Before examining the temperature response to the sea ice scenarios, we note that the CCSM3’s standard LGM simulation exhibits approximately half the observed annual mean LGM-to-present-day temperature difference at Greenland Summit. In fact, this weak LGM Summit cooling is a general feature of the PMIP2 models. In a five-model intercomparison study, the model-to-data discrepancy in Greenland cooling was found to range from 6° to 16°C, with the CCSM3 performing better than all but HadCM3M2 (Masson-Delmotte et al. 2006). Masson-Delmotte et al. (2006) examine some possible explanations for the model-to-data discrepancy and find that the lowering of the Summit because of topographic smoothing (e.g., in CCSM3, the model Summit at LGM is approximately 250 m lower than today’s Summit elevation of 3200 m) and shifts in the seasonality of precipitation produce small—and, in some cases, unhelpful—adjustments to the simulated Summit temperatures. They speculate that the discrepancy could be linked to missing factors such as the lack of dust changes, vegetation feedbacks, soil feedbacks, and the associated impacts on atmospheric heat transport to Greenland.

The model’s response to sea ice retreat will be compared to the Greenland ice core records of D–O warmings. A comprehensive review of ice core parameters that vary in concert with D–O cycles can be found in Wolff et al. (2010). The three proxy records of particular interest here are the following: 1) abrupt annual mean temperature changes derived from fractionated gases trapped in the ice (Severinghaus et al. 1998), 2) annual accumulation changes derived from ice layer thickness corrected by ice flow models (Alley et al. 1993), and 3) an accumulation-weighted temperature signal derived from the isotopic composition of the ice itself (Jouzel et al. 1997). This last dataset is one of the best known ice core proxies, but also perhaps one of the most difficult to interpret, as it is affected by a host of other factors such as changes in moisture source, moisture transport path, seasonality of snowfall, and the strength of the atmospheric inversion (Cuffey et al. 1994; Johnsen et al. 1995; Masson-Delmotte et al. 2005). As noted in the introduction, the goal of these scenario experiments is to determine where sea ice anomalies must occur to have a substantial climate impact that is consistent with these ice core records; it is not to establish one definitive retreat scenario that produces an exact match to the ice core records.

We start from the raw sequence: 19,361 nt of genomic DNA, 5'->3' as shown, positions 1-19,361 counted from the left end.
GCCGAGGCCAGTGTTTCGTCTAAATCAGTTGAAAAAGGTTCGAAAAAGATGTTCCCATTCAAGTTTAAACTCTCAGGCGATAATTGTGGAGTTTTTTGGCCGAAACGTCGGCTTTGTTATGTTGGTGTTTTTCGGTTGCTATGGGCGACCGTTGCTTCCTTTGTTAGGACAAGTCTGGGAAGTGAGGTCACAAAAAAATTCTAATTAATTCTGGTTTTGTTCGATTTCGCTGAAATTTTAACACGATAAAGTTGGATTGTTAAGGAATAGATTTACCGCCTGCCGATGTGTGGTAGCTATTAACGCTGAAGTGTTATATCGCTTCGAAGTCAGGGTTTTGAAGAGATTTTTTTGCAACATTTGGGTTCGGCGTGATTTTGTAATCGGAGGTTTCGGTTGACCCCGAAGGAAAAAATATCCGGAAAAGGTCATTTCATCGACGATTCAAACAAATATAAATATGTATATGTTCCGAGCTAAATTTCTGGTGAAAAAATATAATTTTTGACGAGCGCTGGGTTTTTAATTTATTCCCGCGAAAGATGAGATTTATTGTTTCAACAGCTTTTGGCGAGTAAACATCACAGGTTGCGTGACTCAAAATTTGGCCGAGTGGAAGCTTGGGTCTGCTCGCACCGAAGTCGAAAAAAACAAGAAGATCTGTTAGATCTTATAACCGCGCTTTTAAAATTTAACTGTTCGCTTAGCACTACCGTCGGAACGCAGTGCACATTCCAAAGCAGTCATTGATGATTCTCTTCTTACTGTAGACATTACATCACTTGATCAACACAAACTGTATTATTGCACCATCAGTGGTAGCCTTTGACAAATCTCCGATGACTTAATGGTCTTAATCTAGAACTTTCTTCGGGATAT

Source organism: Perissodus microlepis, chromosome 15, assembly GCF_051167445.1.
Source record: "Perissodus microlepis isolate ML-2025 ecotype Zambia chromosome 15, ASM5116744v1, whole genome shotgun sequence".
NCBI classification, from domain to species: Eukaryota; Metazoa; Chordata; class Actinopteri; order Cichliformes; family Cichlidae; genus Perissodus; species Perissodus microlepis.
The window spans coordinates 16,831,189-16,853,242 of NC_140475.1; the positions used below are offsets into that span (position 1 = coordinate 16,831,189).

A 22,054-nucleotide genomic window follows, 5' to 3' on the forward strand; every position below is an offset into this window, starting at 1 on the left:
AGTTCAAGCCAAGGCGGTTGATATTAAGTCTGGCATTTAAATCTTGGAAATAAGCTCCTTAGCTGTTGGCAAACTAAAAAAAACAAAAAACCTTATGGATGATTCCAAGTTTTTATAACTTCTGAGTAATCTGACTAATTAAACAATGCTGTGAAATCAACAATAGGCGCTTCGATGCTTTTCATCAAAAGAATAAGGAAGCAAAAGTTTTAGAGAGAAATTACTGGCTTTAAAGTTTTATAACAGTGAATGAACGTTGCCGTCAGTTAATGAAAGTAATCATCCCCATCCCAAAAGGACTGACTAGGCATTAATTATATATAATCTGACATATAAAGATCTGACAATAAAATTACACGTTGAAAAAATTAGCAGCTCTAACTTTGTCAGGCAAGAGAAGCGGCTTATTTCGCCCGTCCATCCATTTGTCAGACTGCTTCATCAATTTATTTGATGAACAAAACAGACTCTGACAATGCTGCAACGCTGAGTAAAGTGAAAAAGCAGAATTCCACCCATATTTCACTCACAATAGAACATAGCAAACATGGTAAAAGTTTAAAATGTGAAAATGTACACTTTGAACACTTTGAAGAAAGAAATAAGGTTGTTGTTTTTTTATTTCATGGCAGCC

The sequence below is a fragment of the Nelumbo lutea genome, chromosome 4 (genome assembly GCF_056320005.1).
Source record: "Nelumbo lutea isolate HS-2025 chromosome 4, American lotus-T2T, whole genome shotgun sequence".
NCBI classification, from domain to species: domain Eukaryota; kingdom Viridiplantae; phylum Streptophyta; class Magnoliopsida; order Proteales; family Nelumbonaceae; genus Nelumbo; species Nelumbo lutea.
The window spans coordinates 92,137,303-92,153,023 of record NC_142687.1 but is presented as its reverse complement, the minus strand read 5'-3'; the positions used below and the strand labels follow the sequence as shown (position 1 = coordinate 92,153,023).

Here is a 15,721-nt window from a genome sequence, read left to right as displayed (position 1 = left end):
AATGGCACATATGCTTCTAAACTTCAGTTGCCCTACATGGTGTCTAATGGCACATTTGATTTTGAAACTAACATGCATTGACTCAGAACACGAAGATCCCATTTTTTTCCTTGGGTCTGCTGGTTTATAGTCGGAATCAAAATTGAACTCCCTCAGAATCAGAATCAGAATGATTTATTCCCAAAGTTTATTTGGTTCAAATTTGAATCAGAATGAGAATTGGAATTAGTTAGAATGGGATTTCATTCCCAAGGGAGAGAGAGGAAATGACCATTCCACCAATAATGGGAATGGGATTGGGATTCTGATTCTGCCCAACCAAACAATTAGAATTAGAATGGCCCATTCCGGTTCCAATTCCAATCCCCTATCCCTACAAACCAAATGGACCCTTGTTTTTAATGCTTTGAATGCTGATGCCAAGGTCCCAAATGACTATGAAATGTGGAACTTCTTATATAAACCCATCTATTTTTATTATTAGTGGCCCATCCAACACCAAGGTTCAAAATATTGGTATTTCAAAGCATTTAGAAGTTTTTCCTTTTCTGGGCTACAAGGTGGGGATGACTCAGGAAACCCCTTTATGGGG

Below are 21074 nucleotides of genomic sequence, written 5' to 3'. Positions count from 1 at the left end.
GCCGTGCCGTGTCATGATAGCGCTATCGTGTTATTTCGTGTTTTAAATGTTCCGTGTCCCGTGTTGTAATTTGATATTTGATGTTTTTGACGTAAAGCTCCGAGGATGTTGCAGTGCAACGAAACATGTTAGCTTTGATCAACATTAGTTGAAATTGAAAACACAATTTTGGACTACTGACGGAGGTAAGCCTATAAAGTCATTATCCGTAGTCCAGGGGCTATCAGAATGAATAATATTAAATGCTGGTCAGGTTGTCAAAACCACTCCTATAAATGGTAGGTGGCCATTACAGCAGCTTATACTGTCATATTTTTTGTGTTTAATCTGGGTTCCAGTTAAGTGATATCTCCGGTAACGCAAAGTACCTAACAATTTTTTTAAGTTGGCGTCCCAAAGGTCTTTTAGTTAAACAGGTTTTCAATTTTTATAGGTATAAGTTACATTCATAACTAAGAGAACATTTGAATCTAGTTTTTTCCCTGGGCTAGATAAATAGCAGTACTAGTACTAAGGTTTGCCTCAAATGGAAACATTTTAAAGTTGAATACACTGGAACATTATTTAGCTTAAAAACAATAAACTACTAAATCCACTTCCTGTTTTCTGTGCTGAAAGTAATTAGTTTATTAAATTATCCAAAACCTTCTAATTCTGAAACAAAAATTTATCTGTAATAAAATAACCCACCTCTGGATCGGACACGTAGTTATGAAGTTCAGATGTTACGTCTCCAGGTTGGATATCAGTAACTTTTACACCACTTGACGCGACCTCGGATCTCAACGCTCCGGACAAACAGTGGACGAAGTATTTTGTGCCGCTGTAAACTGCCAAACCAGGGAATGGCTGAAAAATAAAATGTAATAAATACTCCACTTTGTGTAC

We focus on the large-scale features of the atmospheric response to sea ice retreat with some attention given to the response at Greenland Summit, defined as the two highest model grid boxes in Greenland (with topographic smoothing, the mean elevation is 2957 m above sea level compared to today’s elevation of 3200 m). Comparisons are also made at several other locations on Greenland (see details in Table 3 caption), where there is a clear signature of D–O cycles in existing ice cores. While the D–O-related isotope signal at these sites amplifies from south to north, differences in moisture source are thought to be partly responsible, and thus the spatial pattern of the associated temperature signal remains unclear (Johnsen et al. 2001; Wolff et al. 2010).

Table 3.

Temperature and net accumulation on Greenland in CAM3 sea ice experiments. Winter season temperature TDJF (°C), annual mean temperature TANN (°C), and net annual accumulation accANN (mm yr−1) averaged over two model grid points near the core sites of Greenland Summit (mean coordinates 71.2°N, 38.5°W, 2957 m), Dye 3 (mean coordinates 65.6°N, 43.6°W, 2333 m), NorthGRIP (mean coordinates 75.3°N, 42.2°W, 2612 m), and Camp Century (mean coordinates 76.7°N, 61.9°W, 815 m). The columns marked Δ show the difference between each scenario and the stadial case. The 95% confidence interval is ≤0.02°C for temperature and ≤0.8 mm yr−1 for accumulation, making all differences significant at the 0.05 level.

Temperature and net accumulation on Greenland in CAM3 sea ice experiments. Winter season temperature TDJF (°C), annual mean temperature TANN (°C), and net annual accumulation accANN (mm yr−1) averaged over two model grid points near the core sites of Greenland Summit (mean coordinates 71.2°N, 38.5°W, 2957 m), Dye 3 (mean coordinates 65.6°N, 43.6°W, 2333 m), NorthGRIP (mean coordinates 75.3°N, 42.2°W, 2612 m), and Camp Century (mean coordinates 76.7°N, 61.9°W, 815 m). The columns marked Δ show the difference between each scenario and the stadial case. The 95% confidence interval is ≤0.02°C for temperature and ≤0.8 mm yr−1 for accumulation, making all differences significant at the 0.05 level.
Temperature and net accumulation on Greenland in CAM3 sea ice experiments. Winter season temperature TDJF (°C), annual mean temperature TANN (°C), and net annual accumulation accANN (mm yr−1) averaged over two model grid points near the core sites of Greenland Summit (mean coordinates 71.2°N, 38.5°W, 2957 m), Dye 3 (mean coordinates 65.6°N, 43.6°W, 2333 m), NorthGRIP (mean coordinates 75.3°N, 42.2°W, 2612 m), and Camp Century (mean coordinates 76.7°N, 61.9°W, 815 m). The columns marked Δ show the difference between each scenario and the stadial case. The 95% confidence interval is ≤0.02°C for temperature and ≤0.8 mm yr−1 for accumulation, making all differences significant at the 0.05 level.